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There’s no single cause for a reverse sneeze. Like regular sneezing, it’s often triggered by an irritation or inflammation in the nose, throat, or sinuses.

It often occurs when dogs wake up from a nap, or after eating, when their breathing pattern may have rapidly changed. It’s also caused by irritants in the airway—anything from dust to an inhaled hair!

Some dogs experience more frequent reverse sneezing in springtime when the air is full of pollen and other allergens.

Others reverse sneeze more in the winter, when sudden temperature changes between outdoors and indoors cause the nasal passages to contract.

Another common cause of reverse sneezing is pressure on the throat and neck. A too-tight collar, or straining against the leash, can irritate the throat and lead to a reverse sneeze. That’s just one more reason to consider a harness for your dog.

Finally, some dogs reverse sneeze after exercise, or when they’re overexcited. This is particularly common among brachycephalic, or short-nosed, breeds like pugs and bulldogs.

When they get worked up, they may inhale their elongated soft palates into the throat, triggering an episode of reverse sneezing.

How to end a reverse sneezing episode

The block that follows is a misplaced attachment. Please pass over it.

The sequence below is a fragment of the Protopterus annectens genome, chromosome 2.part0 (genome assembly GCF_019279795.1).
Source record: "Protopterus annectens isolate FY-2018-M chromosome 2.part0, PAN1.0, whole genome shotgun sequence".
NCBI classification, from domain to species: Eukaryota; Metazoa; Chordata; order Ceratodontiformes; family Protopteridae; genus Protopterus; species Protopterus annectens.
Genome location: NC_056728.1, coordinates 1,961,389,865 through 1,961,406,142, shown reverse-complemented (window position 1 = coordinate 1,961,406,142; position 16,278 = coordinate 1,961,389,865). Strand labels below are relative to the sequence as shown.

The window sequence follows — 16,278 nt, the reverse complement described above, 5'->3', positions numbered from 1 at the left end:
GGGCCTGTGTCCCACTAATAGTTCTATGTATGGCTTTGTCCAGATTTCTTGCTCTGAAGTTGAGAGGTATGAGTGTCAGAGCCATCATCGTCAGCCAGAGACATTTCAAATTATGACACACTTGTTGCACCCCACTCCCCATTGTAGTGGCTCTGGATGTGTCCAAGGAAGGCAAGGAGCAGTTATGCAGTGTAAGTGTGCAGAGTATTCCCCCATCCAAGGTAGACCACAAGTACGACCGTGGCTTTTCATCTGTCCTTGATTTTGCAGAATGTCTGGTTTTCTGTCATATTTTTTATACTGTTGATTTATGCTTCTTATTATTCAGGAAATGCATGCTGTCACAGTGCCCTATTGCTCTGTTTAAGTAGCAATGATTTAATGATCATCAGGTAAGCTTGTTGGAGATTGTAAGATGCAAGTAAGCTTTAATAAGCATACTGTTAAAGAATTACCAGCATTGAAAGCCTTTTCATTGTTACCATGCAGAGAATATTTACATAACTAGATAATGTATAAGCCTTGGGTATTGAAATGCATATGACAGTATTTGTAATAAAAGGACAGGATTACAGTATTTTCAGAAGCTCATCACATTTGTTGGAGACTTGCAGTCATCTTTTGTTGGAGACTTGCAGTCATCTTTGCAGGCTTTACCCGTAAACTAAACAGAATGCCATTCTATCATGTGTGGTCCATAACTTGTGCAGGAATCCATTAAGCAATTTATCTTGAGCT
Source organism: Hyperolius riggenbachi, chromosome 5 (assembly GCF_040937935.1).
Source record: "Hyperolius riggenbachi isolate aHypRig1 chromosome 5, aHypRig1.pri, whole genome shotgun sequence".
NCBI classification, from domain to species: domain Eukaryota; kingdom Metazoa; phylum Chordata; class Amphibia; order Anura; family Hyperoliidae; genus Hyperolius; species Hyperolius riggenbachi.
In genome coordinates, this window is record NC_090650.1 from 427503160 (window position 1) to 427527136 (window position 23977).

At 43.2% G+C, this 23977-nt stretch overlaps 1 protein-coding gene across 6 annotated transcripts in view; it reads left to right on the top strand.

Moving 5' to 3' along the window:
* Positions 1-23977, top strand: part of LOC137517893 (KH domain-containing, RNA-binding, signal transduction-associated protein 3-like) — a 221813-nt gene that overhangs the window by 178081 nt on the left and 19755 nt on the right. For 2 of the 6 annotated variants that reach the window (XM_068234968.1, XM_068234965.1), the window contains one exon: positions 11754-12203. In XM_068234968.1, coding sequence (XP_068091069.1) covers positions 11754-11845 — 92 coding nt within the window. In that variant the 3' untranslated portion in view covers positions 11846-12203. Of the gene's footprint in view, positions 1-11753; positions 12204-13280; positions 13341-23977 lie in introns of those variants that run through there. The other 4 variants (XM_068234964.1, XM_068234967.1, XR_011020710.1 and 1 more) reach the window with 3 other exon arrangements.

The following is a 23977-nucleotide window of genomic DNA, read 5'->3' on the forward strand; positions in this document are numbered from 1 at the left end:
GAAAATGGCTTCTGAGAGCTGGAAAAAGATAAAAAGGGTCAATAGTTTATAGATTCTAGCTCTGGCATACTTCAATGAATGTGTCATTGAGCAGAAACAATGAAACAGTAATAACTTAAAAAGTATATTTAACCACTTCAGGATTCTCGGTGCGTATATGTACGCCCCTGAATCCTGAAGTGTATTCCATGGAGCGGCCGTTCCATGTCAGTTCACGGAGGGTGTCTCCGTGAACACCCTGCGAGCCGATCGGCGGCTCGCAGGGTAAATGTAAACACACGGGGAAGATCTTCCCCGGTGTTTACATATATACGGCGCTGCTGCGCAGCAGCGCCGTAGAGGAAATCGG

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Reverse sneezing is super-common, and it won’t hurt your dog. However, some dogs become anxious during a reverse sneezing episode, and a lengthy episode may be uncomfortable.

You can help your dog recover from a reverse sneezing episode by remaining calm yourself. If you get anxious, your dog’s anxiety will increase, too. So, stay calm, and show your dog there’s nothing to panic about.

If your dog is experiencing a particularly long episode of reverse sneezing, you may be able to ease or end the episode by:

  • Gently massaging your dog’s throat
  • Briefly covering their nostrils, which will cause them to swallow and potentially stop sneezing
  • Depressing their tongue with your hand to help open airways
  • Some vets suggest gently blowing in your dog’s face

In the vast majority of cases, there’s no need to intervene. Reverse sneezing doesn’t last long, and your dog will be perfectly normal after it stops.

When you should go to the vet

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As mentioned, reverse sneezing rarely requires veterinary treatment. As soon as the sneezing episode stops, the situation is resolved. However, if episodes increase in frequency or duration, you should call the vet just in case.

You should also seek treatment if your dog’s reverse sneezing is accompanied by other respiratory symptoms or if they have any unusual discharge from their nose.

Occasionally, chronic reverse sneezing can be a symptom of more serious issues. These include nasal mites, foreign objects in the airway, respiratory infections, and tracheal collapse.

If you’re concerned about the intensity of your dog’s reverse sneezing, take a video to show the vet. They’ll be able to determine potential causes.

Most dogs experience episodes of reverse sneezing at some point in their lives. For the vast majority of dogs, it’s a common, temporary, harmless reaction with no lasting aftereffects.

Of course, it still sounds unsettling to our human ears! But now that you know what reverse sneezing is, you’ll be less likely to make an unnecessary vet visit.